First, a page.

Fire making is a basic bushcraft skill that all preppers should know. A simple campfire can allow you to cook food, boil water, keep you warm and even signal for help. One way to start a fire is to use a ferrocerium rod. Also known as a ferro rod or fire steel, this handy survival tool produces a shower of sparks, which can be used to light tinder and get a fire going. A ferro rod isn’t the easiest fire starting tool to use for beginners, but with some patience and practice, you’ll be starting your own campfires in no time. Plus, high-quality ferro rods are incredibly durable and they will work even when wet, making them reliable tools for any survival situation. Follow this useful guide on choosing and using your own ferro rod. (h/t to BackdoorSurvival.com)
There are many factors to consider when it comes to purchasing ferro rod, such as size, thickness, quality and composition. The longer and wider your ferro rod is, the more contact time you will have on the surface when you slide your striker, and the more surface area you will have, respectively. A greater surface area means more sparks will fly off. A thicker ferro rod will also allow you to get more strikes out of it. However, that doesn’t mean you should immediately buy the thickest, longest and widest ferro rod you can find as this may be too unwieldy to use. While a large ferro rod is ideal for a beginner to practice with, you should eventually settle on a size and thickness that will let you comfortably make strong, controlled strokes.
Low-quality ferro rods may be inexpensive, but they are also prone to breaking easily under stress and not producing strong sparks. They likely won’t even come with a handle. Ideally, you should invest in a high-quality ferro rod that comes with a handle and instructions on how to use it, as well as information about what it’s made of and how many strikes you can expect to get out of it. Try to get a ferro rod composed of 50 percent cerium, 25 percent lanthanum, 19 percent iron and the rest containing small amounts of other metals, such as praseodymium, neodymium and magnesium.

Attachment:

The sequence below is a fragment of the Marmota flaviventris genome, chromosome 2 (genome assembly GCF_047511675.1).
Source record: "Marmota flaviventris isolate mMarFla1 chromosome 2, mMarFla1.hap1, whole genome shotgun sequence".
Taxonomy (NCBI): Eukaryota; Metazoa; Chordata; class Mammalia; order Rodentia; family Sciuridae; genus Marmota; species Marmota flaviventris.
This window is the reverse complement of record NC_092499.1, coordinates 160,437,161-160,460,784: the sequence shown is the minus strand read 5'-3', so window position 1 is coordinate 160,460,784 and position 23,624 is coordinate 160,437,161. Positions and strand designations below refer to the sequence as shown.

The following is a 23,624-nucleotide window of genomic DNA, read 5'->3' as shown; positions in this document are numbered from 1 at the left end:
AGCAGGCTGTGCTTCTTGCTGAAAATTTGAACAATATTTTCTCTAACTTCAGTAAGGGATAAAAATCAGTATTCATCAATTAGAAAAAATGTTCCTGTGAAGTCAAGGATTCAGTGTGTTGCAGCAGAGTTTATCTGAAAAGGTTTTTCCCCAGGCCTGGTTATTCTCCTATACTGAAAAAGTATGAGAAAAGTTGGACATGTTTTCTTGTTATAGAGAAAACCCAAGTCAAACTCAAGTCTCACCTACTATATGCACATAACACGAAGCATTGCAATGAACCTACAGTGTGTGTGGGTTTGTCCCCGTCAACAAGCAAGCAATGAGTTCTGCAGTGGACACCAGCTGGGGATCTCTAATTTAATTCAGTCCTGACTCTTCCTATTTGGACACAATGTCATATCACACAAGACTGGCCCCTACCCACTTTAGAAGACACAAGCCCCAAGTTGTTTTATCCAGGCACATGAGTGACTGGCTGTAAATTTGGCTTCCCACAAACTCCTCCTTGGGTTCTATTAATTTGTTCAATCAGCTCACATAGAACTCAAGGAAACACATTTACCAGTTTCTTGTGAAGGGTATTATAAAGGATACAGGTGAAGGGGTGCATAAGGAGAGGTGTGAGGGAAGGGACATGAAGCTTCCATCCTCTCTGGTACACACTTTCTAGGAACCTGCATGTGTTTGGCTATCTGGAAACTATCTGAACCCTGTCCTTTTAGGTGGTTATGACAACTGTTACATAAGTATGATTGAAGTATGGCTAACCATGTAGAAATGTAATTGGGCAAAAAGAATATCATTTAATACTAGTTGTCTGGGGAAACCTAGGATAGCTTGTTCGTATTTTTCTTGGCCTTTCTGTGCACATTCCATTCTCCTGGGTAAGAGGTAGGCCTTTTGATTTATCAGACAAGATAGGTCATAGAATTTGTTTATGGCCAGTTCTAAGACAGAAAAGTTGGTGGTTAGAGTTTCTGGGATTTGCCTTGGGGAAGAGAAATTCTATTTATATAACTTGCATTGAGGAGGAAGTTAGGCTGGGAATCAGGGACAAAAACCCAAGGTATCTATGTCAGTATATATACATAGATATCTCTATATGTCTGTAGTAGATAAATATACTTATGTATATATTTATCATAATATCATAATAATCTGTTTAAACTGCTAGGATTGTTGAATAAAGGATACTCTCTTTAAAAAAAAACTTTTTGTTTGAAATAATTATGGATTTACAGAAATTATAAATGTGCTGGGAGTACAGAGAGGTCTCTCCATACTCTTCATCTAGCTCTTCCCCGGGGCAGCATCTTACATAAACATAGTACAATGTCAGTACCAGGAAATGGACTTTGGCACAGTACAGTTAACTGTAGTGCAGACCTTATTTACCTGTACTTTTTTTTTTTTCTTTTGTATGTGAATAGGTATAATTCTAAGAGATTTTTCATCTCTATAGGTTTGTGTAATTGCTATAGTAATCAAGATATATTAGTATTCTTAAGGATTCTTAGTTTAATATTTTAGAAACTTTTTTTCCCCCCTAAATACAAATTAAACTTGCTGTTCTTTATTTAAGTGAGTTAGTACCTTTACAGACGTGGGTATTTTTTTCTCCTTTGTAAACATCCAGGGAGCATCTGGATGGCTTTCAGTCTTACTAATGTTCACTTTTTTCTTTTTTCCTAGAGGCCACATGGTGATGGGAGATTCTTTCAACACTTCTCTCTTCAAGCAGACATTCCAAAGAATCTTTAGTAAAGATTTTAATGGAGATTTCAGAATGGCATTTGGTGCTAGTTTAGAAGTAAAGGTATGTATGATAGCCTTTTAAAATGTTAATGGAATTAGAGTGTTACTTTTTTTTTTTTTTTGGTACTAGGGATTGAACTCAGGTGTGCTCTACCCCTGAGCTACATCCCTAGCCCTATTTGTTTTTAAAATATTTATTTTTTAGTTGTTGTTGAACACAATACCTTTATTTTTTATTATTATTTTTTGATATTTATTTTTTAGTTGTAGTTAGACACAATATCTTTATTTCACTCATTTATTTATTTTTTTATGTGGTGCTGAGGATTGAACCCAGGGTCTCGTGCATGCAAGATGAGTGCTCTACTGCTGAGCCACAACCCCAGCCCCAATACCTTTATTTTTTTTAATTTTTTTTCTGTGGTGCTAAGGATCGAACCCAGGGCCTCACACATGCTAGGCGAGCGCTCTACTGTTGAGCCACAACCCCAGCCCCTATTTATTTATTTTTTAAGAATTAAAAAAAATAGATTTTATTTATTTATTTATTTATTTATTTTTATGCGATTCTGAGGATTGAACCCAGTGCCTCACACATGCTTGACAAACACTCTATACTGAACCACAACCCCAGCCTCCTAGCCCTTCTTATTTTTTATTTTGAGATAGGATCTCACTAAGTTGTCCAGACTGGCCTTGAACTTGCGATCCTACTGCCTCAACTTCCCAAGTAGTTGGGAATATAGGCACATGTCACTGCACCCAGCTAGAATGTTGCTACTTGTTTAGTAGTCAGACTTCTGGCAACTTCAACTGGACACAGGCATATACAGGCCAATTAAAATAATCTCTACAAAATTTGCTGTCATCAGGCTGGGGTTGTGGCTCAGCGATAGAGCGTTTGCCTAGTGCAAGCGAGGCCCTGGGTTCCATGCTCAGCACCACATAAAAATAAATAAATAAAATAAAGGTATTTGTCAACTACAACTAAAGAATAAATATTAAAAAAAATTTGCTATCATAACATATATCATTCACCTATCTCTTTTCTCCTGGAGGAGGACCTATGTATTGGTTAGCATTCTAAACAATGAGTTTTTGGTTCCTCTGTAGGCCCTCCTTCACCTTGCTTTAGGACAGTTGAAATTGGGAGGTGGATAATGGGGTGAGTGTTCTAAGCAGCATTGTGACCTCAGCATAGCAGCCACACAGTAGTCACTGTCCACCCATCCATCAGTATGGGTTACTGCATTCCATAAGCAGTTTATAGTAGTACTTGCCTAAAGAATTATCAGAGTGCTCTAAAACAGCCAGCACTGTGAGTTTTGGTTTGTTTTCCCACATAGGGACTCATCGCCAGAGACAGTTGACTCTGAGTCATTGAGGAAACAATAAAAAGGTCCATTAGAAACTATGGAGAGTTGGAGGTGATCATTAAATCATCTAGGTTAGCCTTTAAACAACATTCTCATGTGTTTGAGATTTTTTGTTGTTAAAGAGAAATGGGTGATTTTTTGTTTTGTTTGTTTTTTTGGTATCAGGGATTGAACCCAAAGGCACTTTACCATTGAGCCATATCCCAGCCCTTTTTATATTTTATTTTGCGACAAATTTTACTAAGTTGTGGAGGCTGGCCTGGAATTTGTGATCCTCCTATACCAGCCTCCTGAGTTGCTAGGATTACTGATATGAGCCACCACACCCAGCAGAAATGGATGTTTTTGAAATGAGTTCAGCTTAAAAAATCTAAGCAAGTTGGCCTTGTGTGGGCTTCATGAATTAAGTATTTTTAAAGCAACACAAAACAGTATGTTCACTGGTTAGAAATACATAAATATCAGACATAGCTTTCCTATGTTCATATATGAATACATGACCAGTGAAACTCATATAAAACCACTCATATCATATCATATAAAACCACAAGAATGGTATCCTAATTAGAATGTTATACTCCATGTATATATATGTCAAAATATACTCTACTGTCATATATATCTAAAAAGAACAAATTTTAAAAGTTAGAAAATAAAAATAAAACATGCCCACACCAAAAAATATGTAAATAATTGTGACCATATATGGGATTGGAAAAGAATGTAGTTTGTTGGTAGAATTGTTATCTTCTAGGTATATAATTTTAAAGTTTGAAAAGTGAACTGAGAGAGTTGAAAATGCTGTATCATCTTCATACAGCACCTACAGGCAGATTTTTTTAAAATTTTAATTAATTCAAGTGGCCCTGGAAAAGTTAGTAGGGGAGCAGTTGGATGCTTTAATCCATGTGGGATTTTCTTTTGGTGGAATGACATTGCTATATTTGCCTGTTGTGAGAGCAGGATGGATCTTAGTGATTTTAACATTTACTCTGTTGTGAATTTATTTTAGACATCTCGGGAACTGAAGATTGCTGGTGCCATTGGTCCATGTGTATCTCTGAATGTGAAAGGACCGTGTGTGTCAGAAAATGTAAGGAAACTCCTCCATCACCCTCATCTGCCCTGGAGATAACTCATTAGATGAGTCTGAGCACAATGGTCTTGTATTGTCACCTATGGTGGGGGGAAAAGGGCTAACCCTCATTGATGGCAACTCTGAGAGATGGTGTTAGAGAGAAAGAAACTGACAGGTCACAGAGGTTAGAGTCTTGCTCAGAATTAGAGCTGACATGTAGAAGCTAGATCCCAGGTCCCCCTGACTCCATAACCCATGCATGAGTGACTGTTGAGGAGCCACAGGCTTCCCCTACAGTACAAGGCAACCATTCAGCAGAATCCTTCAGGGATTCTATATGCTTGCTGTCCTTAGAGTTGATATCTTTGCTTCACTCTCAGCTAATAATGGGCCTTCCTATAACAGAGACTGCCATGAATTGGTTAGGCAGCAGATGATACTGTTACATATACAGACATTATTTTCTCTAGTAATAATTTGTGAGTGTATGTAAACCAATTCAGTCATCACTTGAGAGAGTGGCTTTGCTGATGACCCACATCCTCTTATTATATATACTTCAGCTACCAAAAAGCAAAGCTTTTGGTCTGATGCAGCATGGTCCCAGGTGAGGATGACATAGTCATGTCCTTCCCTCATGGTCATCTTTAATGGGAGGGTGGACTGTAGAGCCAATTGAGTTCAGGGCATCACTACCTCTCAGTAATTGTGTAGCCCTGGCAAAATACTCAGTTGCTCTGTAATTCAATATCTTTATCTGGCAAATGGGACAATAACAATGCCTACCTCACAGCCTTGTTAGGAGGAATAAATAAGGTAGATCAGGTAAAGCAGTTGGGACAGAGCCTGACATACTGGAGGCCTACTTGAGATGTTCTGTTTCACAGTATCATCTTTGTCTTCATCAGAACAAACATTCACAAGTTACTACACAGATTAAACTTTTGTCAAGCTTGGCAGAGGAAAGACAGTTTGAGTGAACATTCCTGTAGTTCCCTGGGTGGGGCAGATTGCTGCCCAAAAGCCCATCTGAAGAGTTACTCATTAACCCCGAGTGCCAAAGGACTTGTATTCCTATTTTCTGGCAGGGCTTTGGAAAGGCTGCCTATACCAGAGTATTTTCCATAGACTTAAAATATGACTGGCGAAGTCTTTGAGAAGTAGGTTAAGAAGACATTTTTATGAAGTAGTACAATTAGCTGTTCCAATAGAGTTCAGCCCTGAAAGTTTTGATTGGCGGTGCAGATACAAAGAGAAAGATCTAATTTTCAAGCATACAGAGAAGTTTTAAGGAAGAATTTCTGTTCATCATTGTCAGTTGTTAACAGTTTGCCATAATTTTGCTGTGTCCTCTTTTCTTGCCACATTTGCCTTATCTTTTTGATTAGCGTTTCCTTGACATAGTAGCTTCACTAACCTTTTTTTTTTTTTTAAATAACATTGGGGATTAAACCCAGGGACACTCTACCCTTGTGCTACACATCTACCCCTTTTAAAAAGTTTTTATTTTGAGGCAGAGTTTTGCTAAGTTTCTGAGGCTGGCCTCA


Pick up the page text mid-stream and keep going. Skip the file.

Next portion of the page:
Now that you’ve chosen your ferro rod, you still won’t be able to start a fire with it alone. You will also need a metal striker or scraper to repeatedly strike at your ferro rod. If your ferro rod does not come with a metal striker, you can simply use the flat, squared-off back edge of a fixed blade survival knife. However, you must never strike your ferro rod with the sharp edge of your knife blade, as this will quickly dull even the sharpest of survival knives. Another important thing you need is tinder, which can be any material that is dry, lightweight and fluffy. Striking your ferro rod with a metal striker will create friction and produce sparks. These sparks need to fall on flammable tinder because the sparks won’t be enough to ignite your kindling or firewood on their own. Good examples of tinder include cotton balls, dry grass and fluff from plants. You can put all these items in a small pouch to make a convenient fire starting kit. (Related: Do you have these essential items in your survival fire starter kit?)
Many people make the mistake of treating a ferro rod like they would a matchstick. While this can theoretically work, it is not a very efficient way to start a fire as the sparks will most likely fly about randomly instead of being focused on a single area. Here is a more efficient way of starting a fire with a ferro rod.
Once you’ve gotten the basics down, be sure to keep practicing daily with your ferro rod. This will help you master the crucial survival skill that is fire starting.